The results were surprisingly stable from previous surveys, despite Comey's high-profile book release and tour, and the president's corresponding attacks on him. In December, the breakdown was 56 percent to 32 percent in Comey's favor; last June, it was 56-36.

But Americans don't trust Comey because they like him. Forty-one percent view Comey unfavorably, while just 30 percent have a favorable view of the former FBI director.

The poll also pit Trump against his other public enemy: the media. Similarly, 53 percent of Americans said they trust news media to tell them the truth more than Trump, while 37 percent prefer to believe Trump. Twenty-two percent of respondents went so far as to call the news media the "enemy of the people."

Quinnipiac surveyed 1,193 voters via landline and cell phone from April 20-24, with a 3.4 percent margin of error. Read the full results here. Kathryn Krawczyk

11:34 a.m. ET
Chip Somodevilla/Getty Images

CIA Director Mike Pompeo, who will likely be confirmed as secretary of state by the Senate this afternoon, has failed to disclose extensive business ties to China, HuffPost reports.

This isn't the first time Pompeo's China relationships have come under scrutiny. Previously, Pompeo was criticized for leaving out information about his Chinese business dealings on a mandatory Senate confirmation questionnaire, after a McClatchy report found that his Kansas company imported equipment from China. And now, newly unearthed documents viewed by HuffPost found that his ties are even deeper. He apparently has four undisclosed business ties with China. Pompeo's company reportedly imported oil and gas equipment from two subsidiaries of a Chinese state-owned oil company, China National Petroleum Corporation, in addition to the previously reported imports from two China Petrochemical Corporation subsidiaries.

For his part, Pompeo isn't backing down from his assertion that he has no relationships with foreign firms, reportedly insisting earlier this week in response to a question from Sen. Bob Menendez (D-N.J.) that he has no foreign business ties. Read more at HuffPost. Summer Meza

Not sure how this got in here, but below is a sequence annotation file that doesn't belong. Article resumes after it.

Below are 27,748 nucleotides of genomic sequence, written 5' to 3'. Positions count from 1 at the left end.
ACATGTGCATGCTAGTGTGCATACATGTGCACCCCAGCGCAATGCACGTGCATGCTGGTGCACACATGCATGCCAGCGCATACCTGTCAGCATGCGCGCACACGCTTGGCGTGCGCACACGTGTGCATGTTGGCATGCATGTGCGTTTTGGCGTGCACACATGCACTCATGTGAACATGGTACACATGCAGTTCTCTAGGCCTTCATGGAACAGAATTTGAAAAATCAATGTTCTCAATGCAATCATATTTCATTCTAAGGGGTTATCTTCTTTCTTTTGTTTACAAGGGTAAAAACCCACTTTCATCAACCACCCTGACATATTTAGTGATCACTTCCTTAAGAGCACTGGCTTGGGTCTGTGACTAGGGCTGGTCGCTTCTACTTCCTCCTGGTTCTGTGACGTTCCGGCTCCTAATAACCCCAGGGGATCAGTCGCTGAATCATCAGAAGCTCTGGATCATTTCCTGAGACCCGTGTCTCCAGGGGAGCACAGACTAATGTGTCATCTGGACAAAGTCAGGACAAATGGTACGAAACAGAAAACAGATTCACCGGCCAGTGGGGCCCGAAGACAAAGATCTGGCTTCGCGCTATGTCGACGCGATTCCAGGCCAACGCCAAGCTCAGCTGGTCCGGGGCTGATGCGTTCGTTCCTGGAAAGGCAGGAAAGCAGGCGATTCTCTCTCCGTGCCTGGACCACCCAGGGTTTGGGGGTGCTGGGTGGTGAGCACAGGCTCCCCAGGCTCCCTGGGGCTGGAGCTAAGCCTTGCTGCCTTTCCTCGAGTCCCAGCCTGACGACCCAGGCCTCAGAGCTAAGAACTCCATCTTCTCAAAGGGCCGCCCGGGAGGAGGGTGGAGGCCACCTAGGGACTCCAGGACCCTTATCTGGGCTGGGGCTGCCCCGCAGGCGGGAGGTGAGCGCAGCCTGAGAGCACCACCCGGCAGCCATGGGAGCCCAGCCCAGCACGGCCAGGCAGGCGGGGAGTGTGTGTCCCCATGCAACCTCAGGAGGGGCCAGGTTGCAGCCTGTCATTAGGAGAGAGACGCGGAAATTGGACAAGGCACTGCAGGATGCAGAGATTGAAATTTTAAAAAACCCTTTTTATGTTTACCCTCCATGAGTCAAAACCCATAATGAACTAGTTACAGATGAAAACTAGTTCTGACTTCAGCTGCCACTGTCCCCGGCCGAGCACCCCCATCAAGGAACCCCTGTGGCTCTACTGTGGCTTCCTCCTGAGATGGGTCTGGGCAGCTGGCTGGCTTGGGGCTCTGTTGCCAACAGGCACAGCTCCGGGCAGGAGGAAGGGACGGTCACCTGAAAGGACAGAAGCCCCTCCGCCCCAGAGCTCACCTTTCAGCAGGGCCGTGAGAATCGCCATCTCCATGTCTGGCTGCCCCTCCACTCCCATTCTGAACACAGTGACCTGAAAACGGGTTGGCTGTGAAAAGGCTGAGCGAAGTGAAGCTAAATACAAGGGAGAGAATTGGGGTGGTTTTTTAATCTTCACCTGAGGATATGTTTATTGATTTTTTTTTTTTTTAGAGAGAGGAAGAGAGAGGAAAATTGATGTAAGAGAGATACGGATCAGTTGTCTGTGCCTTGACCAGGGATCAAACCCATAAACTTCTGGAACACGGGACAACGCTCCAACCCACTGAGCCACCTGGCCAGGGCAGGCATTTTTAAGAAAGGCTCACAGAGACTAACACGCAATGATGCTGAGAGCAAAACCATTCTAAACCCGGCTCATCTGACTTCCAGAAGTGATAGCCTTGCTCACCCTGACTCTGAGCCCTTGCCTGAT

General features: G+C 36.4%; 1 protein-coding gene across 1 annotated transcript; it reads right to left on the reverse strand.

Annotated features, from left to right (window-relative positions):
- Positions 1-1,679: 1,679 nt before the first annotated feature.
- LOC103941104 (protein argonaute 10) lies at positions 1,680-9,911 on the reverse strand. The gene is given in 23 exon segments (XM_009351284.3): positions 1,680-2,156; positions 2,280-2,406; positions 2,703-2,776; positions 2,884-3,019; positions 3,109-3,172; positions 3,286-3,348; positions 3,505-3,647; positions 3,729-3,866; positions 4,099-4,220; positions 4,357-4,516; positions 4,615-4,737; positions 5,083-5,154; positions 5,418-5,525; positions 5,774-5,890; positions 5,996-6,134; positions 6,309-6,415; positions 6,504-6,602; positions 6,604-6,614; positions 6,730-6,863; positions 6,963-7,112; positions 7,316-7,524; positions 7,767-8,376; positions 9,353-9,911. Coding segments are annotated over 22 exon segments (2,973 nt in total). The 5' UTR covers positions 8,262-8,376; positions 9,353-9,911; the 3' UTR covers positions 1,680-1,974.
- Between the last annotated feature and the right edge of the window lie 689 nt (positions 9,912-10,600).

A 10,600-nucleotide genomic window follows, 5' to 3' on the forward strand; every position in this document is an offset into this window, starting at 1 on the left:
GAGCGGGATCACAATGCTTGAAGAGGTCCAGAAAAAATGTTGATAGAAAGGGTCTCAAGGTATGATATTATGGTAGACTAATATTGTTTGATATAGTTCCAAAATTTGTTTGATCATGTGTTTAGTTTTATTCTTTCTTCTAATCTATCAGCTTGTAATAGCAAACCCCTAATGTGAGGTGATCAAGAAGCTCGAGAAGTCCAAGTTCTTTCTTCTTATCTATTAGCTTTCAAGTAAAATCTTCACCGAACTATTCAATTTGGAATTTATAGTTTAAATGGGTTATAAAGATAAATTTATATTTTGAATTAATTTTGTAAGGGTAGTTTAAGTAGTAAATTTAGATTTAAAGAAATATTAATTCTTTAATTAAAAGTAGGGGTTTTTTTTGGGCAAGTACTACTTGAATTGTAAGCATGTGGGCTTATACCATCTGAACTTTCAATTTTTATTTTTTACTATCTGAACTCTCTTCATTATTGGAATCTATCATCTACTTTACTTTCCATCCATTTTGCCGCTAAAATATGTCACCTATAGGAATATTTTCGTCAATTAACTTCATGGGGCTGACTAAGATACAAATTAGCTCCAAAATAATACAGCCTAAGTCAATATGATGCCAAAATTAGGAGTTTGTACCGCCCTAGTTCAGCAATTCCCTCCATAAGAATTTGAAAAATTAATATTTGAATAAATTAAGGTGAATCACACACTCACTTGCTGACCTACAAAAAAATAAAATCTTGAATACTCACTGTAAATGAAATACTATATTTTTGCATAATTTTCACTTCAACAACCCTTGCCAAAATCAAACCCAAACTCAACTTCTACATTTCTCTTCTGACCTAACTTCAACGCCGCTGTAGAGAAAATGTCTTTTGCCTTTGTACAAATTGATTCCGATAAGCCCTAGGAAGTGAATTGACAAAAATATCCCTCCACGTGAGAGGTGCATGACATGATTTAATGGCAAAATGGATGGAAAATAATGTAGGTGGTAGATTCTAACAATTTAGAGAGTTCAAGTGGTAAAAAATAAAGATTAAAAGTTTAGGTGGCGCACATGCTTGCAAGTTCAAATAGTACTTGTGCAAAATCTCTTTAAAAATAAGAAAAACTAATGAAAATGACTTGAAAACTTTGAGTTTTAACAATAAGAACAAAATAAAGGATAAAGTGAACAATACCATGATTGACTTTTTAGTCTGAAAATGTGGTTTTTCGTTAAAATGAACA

10:54 a.m. ET
Steve Mack/Getty Images

Two journalists and a comedian walk into a TV studio. Somehow, none of them say, "Maybe this is a bad idea."

Page Six reported late Wednesday that disgraced CBS News anchor Charlie Rose is in talks to host a show where he interviews men who have similarly been confronted by credible accusations of sexual harassment, including former Today host Matt Lauer and comedian Louis C.K. Rose was suspended by CBS last November after eight women spoke to The Washington Post accusing him of sexual harassment in the workplace, including walking around nude and making inappropriate comments.

Tina Brown, journalist and former editor-in-chief of The Daily Beast, revealed Tuesday at a women's event in New York City that Rose is in talks to headline a "#MeToo atonement series," Page Six reports, which would feature Rose sitting down with "others embroiled in sexual harassment scandals." Brown said she was approached to co-host the show with Rose, per Page Six, but turned the offer down.

Vanity Fair notes that the whispers of comeback tours for men hit with #MeToo allegations have been steadily amplifying in recent weeks, with rumors about a return for Louis C.K. — one of the few men to outright acknowledge that specific allegations made against him were true — specifically swirling of late. Read more about the rumored show at Page Six. Kimberly Alters

10:21 a.m. ET

President Trump started his Thursday morning with a wide-ranging phone interview on Fox & Friends, in which he returned to old favorite talking points and revealed new tidbits of information. Here are the highlights. Summer Meza

On first lady Melania Trump: Trump began his meandering monologue by telling the show hosts that he was joining them in honor of Melania's birthday. So what did he buy his wife for her 48th birthday? "Maybe I didn't get her so much. I got her a beautiful card. You know, I'm very busy."

On attorney Michael Cohen: The president distanced himself from his longtime attorney by characterizing Cohen's legal practice as second to his business interests. "I don't know his business," said Trump. "This doesn't have to do with me." Even though Cohen apparently only handles "a tiny, tiny little fraction" of Trump's legal work, Trump admitted that "he represents me, like with this crazy Stormy Daniels deal."

On former FBI Director James Comey: Trump denied telling Comey that he didn't stay overnight during a trip to Moscow in 2013. Comey has said Trump claimed he didn't stay the night in Russia as part of his explanation as to why an unverified intelligence dossier that alleges Trump spent the night with prostitutes is false. "He said I didn't stay there the night — of course I stayed there," said Trump. "I never said I left immediately."

On White House physician Ronny Jackson: Trump energetically defended Jackson, who on Thursday dropped out of consideration to run the Department of Veterans Affairs following days of allegations of workplace misconduct. Jackson has an "unblemished" record, Trump said, and was up against "obstructionist" Democrats who wanted to block his nomination for no reason.

On pop culture: Trump praised rapper Kanye West for supporting him on Twitter, saying that West likely appreciated that black unemployment is at its "lowest" in history. The president also complimented Canadian singer Shania Twain, who came under fire for saying she would have voted for Trump. Twain is "terrific," Trump said, but she shouldn't have apologized for her comments.

See More Speed Reads